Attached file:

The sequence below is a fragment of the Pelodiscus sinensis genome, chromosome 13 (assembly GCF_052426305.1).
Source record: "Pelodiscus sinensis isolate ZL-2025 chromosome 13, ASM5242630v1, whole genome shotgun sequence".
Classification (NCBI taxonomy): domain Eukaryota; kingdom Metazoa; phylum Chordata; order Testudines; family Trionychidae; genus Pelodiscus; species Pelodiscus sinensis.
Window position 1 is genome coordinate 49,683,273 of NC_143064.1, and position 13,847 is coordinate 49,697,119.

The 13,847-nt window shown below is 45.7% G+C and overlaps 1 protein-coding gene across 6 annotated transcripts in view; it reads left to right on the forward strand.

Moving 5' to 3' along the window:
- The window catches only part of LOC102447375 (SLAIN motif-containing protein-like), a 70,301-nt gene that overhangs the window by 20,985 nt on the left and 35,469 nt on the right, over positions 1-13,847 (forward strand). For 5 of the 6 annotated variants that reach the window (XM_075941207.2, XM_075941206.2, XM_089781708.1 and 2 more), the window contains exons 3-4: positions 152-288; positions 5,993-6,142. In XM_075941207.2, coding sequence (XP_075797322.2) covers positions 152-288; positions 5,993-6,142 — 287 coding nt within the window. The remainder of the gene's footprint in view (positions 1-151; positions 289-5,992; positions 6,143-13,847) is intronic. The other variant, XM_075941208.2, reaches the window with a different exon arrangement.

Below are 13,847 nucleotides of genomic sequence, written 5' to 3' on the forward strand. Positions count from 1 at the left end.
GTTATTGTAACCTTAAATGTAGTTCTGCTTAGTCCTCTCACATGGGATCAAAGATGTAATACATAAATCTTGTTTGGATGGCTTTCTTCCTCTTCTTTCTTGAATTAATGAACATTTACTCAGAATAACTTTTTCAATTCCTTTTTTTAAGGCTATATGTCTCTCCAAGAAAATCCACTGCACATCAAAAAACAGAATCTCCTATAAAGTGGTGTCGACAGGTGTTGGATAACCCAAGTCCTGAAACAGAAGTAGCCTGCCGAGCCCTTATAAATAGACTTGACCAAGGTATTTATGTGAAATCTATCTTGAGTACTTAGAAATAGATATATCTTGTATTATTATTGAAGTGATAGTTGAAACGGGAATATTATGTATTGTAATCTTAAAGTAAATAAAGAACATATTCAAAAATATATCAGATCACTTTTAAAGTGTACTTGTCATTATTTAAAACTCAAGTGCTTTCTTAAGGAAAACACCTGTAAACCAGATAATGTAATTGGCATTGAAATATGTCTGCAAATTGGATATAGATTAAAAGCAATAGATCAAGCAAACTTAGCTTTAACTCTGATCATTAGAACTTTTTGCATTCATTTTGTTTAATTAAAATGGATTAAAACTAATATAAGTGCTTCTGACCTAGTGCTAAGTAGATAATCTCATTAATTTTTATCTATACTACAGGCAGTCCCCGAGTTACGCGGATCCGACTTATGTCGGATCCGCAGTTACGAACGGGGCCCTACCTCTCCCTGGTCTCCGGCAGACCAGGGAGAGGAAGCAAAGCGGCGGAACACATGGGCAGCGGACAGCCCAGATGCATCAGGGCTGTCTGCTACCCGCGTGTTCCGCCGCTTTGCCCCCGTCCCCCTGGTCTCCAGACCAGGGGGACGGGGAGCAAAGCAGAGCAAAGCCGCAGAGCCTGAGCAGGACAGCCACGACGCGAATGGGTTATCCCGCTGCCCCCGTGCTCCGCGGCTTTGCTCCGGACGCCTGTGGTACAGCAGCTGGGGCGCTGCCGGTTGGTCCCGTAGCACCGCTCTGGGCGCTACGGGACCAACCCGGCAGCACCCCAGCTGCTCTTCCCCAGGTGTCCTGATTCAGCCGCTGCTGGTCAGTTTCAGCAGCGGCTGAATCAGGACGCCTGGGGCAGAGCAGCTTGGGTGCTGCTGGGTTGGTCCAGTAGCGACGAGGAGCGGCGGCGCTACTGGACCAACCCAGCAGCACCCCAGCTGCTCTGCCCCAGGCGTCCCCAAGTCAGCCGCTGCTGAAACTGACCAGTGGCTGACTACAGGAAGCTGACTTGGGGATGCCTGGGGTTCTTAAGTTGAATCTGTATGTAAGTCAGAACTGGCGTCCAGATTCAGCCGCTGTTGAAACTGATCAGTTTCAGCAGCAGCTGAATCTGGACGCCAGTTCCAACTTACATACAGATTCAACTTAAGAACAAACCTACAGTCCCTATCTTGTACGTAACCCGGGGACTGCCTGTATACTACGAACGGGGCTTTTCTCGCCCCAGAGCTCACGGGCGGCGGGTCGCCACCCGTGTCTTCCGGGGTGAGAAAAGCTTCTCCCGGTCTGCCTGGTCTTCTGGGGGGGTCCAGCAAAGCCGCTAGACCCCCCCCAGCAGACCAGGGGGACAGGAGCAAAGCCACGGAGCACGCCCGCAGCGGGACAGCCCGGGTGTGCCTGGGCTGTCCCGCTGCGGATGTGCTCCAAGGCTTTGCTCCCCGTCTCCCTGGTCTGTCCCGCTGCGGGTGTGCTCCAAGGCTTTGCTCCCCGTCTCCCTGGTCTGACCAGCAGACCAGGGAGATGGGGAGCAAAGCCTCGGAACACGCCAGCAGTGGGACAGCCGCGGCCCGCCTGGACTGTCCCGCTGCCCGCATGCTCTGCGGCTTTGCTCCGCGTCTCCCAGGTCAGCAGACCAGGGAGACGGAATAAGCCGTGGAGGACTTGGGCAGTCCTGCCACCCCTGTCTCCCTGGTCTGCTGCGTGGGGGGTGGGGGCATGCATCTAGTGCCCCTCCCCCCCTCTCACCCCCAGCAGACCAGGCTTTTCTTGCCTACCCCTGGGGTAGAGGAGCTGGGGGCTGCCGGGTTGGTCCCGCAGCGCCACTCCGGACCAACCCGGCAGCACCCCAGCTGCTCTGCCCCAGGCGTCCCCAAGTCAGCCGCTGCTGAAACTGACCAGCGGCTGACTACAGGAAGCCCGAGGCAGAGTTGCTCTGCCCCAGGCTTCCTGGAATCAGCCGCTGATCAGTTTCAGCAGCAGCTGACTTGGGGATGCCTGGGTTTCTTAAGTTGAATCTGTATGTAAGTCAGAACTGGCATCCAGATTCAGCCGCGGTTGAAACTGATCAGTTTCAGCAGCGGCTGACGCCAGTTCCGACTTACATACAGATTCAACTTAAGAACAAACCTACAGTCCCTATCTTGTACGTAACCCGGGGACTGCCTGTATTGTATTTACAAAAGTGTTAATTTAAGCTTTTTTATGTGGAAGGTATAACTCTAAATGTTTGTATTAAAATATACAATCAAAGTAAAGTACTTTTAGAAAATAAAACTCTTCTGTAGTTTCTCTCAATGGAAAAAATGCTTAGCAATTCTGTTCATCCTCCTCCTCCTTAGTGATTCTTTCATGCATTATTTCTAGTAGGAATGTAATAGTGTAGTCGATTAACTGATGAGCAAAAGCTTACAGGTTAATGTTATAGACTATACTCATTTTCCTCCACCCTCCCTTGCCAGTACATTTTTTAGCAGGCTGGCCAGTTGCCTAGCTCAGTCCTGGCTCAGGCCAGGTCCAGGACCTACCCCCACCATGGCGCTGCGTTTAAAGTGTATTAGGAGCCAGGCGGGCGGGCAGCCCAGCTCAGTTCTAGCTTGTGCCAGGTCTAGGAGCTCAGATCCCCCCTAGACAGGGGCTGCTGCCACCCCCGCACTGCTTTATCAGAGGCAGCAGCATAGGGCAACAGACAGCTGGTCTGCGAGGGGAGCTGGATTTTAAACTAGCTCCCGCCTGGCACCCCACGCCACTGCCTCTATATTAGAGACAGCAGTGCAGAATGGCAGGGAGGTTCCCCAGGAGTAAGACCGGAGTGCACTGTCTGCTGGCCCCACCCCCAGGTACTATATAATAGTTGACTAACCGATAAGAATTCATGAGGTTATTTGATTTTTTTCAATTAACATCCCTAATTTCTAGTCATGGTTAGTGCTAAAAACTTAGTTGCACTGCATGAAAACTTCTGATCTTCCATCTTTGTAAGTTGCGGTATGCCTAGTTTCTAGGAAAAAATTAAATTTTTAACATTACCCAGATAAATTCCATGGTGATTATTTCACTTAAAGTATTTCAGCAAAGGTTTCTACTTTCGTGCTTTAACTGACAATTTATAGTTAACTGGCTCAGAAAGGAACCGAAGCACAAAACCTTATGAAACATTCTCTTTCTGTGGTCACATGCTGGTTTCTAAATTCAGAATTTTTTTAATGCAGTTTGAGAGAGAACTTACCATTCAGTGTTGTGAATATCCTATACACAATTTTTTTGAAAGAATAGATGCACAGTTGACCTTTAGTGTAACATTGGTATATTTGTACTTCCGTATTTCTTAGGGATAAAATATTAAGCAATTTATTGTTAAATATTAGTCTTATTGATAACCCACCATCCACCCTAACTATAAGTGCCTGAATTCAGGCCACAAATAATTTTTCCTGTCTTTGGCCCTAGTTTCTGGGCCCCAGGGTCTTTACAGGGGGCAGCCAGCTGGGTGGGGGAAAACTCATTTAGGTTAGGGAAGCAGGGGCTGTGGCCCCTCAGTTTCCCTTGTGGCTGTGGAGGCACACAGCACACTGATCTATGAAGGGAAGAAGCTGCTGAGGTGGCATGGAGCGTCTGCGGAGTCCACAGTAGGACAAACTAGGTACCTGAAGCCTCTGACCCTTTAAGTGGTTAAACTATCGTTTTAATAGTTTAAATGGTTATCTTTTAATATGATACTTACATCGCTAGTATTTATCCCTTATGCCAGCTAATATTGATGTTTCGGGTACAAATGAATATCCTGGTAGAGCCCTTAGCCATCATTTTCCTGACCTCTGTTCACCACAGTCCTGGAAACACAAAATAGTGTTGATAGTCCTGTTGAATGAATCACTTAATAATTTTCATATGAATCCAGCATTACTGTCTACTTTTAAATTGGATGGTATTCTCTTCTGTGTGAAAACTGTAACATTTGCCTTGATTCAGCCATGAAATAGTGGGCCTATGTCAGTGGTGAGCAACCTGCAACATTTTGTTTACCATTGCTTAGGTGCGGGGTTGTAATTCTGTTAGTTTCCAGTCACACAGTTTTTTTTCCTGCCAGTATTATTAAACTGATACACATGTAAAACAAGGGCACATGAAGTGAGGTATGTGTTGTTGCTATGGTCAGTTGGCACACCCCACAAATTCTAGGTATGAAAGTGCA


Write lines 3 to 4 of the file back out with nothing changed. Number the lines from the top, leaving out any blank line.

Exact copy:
Classification (NCBI taxonomy): domain Eukaryota; kingdom Metazoa; phylum Chordata; order Testudines; family Trionychidae; genus Pelodiscus; species Pelodiscus sinensis.
Window position 1 is genome coordinate 49,683,273 of NC_143064.1, and position 13,847 is coordinate 49,697,119.